At Your Service
Find financial advice for military families.
In many areas of their finances, military personnel deal with different rules than non-military families. Knowing the ropes can mean a big payoff:
New rules for IRAs and combat-zone pay: Members of the military receive tax-exempt pay while serving in a combat zone. Until recently, that tax-exempt money did not qualify as earned income when determining your eligibility to contribute to an IRA. As a result, if you served in a combat zone for a full year, you might not have qualified to contribute to an IRA at all. But on Memorial Day President Bush signed a new law that allows tax-exempt combat-zone pay to be included when determining IRA eligibility. The law is retroactive to 2004 and 2005, so you can contribute to an IRA for those years if you missed out because of the combat-zone exclusion.
It's generally better to contribute to a Roth IRA rather than a deductible IRA. You won't get a tax break now, but you'll be able to withdraw the money tax-free in retirement, when you're likely to be in a much higher income-tax bracket.
Capital-gains taxes on the sale of a home: Because military families tend to move frequently, they are subject to special tax laws on the profits they make when selling a home. Instead of having to live in the house for two of the previous five years to qualify for the tax exclusion on home-sale profits ($250,000 for singles, or $500,000 if you're married and filing a joint return), military families need to live in the house for just two of the preceding ten years. For more information on this and many other tax rules, see the IRS's Tax Information for Members of the U.S. Armed Forces, especially IRS Publication 3 Armed Forces Tax Guide.
Investments in the federal Thrift Savings Plan: The TSP, the federal government's version of a 401(k), is the best investment option for most military families. To make investing easy, the TSP now offers life-cycle funds that start out with a heavy allocation in stocks and become more conservative as you get closer to your target retirement date. That relieves you of the responsibility of changing your investment options over time. However, the long-term funds are more conservative than Kiplinger's generally recommends. For example, the 2040 fund still has 15% of its assets invested in fixed-income and stable-value funds. If you'd like a more aggressive portfolio while you're still decades away from retirement, you could invest in the TSP's stock funds instead. Go to the TSP Web site for more information about the TSP life cycle funds, and the TSP home page for other information about the Thrift Savings Plan.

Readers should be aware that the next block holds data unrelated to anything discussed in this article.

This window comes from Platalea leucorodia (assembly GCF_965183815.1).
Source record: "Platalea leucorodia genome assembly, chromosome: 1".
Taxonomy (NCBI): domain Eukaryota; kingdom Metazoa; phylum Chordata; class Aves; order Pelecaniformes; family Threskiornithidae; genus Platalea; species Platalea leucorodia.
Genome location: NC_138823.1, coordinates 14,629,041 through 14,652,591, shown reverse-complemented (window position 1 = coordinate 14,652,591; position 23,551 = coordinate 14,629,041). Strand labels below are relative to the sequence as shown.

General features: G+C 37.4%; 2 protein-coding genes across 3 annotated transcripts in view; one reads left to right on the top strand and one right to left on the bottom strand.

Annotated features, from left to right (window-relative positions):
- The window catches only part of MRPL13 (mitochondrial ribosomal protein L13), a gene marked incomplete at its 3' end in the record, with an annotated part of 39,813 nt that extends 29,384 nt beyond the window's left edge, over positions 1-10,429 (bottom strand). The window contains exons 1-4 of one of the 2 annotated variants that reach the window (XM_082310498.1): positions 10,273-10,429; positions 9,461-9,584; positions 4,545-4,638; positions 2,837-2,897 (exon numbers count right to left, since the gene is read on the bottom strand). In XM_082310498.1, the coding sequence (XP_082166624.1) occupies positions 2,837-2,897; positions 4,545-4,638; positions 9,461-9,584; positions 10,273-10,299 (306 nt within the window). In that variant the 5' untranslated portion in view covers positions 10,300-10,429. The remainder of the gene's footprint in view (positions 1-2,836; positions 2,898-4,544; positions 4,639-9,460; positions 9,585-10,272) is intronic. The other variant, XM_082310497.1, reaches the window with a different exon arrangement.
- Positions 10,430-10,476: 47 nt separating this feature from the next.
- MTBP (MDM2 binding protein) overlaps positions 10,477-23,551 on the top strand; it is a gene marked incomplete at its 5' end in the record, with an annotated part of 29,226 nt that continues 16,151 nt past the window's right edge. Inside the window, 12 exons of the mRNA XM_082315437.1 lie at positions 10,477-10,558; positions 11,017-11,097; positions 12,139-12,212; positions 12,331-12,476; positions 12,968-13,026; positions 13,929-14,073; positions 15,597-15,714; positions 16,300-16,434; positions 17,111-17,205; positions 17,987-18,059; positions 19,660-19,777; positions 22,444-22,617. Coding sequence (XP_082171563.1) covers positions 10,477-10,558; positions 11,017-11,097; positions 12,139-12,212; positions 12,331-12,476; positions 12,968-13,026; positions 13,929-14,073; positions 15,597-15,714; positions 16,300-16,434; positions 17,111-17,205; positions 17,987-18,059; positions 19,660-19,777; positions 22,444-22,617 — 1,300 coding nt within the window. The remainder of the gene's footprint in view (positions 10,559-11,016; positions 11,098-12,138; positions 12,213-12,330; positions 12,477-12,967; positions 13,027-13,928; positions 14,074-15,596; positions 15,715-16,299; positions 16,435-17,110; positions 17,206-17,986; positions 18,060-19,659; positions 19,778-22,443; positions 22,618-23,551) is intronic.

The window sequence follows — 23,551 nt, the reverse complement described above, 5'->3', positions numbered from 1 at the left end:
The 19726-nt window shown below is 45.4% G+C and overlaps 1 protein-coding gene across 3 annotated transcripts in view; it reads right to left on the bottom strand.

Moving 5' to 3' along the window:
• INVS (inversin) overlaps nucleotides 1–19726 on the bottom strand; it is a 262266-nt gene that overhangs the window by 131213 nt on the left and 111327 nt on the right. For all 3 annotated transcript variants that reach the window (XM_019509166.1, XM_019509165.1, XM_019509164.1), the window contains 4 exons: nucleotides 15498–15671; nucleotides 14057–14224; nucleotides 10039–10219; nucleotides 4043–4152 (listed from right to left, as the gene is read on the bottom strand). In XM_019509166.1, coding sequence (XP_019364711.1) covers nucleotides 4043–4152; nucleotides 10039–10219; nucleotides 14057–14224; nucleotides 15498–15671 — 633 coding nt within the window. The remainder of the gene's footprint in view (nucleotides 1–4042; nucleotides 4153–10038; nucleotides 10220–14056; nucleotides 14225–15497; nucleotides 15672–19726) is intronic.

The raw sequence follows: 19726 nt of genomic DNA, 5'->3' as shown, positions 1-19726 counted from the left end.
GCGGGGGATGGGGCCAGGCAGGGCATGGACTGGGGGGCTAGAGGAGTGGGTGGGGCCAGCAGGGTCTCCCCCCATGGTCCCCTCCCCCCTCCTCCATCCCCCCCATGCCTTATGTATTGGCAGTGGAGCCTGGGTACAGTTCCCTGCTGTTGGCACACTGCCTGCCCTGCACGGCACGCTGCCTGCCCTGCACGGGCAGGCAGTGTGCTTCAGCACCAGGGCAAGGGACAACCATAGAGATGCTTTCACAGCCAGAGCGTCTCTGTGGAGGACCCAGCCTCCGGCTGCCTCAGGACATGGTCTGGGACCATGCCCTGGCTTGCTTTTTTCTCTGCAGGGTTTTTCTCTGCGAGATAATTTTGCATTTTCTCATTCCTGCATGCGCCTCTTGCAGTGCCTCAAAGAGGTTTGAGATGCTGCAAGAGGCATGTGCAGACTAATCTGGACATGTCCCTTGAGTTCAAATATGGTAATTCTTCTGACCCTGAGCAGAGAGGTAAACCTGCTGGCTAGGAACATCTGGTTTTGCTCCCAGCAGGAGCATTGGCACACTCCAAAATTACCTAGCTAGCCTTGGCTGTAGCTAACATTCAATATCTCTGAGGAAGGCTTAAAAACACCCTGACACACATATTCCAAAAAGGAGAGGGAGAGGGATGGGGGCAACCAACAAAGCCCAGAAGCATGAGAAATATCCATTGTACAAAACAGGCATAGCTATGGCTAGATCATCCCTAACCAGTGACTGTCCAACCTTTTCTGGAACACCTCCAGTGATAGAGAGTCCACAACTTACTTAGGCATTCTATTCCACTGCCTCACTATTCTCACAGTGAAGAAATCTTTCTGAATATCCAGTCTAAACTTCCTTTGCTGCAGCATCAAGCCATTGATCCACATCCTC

Car insurance: Soldiers who dropped their auto insurance while deployed to Iraq sometimes had difficulty resuming their coverage when they returned home. Insurers like to see continuous coverage, so it's better to keep some insurance. Because you won't be driving while you're gone, you can save a lot of money by dropping collision coverage and lowering your liability limits to the minimums set by your state (or lender). Keep comprehensive coverage, which will reimburse you if your car is stolen or damaged while in storage, but raise your deductible to at least $1,000. And tell your insurer you won't be driving, for which you could get a low-mileage discount.
Records: Before you're deployed, write a will and draft a power of attorney so that a trusted family member or friend can handle your finances while you're gone. The JAG legal services office on base will generally handle this paperwork for free. You may need additional help if you have children from a previous marriage or any other complicating circumstances. You can also get a medical directive, which authorizes a family member to make medical decisions on your behalf if you're incapacitated.
Patrick Beagle, a retired Marine who is now a fee-based financial planner, also recommends putting together a "brain book," listing your accounts and how to get access to them, plus your online accounts and passwords. Include a copy of your will, power of attorney, medical directive and a letter of instruction should anything happen to you. Also include a set of keys for things such as storage units you may have rented to hold you're belongings while you're away.
Kiplinger's Your Family Records Organizer can help you get everything together.